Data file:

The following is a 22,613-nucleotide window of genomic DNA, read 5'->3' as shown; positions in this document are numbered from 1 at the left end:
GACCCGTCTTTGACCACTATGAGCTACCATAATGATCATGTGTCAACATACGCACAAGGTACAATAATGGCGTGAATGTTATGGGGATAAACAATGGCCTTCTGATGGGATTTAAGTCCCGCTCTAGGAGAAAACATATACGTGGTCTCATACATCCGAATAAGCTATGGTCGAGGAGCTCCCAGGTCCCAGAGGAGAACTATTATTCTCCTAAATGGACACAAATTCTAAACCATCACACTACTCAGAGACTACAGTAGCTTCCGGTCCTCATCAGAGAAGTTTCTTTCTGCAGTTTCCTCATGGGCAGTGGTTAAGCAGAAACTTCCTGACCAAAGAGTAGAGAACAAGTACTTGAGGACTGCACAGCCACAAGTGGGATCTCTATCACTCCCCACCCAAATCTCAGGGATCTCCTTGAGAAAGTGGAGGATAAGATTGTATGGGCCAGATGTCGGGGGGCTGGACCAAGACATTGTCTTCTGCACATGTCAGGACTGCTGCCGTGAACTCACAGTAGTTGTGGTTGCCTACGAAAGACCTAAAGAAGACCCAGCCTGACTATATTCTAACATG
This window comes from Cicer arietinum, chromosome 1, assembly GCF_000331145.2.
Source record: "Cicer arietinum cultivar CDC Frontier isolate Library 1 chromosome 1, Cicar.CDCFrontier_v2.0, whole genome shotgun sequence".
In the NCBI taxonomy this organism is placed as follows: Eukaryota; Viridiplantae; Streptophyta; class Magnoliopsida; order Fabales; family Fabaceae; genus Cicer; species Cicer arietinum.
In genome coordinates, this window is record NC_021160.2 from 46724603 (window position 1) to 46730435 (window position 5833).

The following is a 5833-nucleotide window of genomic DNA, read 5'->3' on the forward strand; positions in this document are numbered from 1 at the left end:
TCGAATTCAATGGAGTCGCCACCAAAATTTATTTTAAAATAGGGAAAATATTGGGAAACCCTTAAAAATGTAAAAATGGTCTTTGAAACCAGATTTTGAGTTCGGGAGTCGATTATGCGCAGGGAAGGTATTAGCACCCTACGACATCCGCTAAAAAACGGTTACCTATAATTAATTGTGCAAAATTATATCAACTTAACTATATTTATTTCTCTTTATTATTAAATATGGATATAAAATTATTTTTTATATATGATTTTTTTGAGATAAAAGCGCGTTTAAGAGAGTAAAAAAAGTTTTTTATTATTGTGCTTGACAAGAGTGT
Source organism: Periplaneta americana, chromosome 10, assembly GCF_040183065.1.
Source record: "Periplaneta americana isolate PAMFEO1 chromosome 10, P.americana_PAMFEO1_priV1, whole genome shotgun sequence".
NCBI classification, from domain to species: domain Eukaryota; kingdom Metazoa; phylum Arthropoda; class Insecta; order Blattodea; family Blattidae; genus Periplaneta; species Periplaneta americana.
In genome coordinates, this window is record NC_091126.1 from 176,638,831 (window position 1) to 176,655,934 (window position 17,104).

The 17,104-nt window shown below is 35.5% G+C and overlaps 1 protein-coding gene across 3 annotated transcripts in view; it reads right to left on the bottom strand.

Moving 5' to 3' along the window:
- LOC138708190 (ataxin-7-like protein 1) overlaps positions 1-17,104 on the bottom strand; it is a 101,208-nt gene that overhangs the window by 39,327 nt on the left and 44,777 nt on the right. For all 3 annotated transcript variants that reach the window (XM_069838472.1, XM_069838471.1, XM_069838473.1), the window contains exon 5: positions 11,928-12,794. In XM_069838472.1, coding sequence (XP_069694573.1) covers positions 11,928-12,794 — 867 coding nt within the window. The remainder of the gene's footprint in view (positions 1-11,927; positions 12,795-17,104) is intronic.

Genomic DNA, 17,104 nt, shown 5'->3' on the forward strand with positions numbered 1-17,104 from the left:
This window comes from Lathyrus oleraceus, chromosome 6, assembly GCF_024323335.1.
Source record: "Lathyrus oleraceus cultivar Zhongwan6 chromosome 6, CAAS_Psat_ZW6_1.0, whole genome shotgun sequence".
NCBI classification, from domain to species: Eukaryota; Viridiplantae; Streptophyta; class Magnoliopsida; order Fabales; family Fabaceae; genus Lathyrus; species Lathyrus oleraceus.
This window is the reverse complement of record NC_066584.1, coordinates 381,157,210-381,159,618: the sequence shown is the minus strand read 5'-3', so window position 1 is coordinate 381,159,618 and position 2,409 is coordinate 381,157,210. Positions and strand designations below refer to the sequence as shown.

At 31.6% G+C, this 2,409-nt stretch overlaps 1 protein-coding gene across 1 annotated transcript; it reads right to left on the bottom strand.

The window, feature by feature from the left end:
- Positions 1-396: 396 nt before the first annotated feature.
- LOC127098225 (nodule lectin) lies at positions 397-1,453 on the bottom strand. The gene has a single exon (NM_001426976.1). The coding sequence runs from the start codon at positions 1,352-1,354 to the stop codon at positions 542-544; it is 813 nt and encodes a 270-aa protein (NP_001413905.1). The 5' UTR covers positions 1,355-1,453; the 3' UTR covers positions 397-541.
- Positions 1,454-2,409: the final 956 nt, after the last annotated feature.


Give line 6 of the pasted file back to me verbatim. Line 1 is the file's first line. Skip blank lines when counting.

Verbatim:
In genome coordinates, this window is record NC_021160.2 from 46724603 (window position 1) to 46730435 (window position 5833).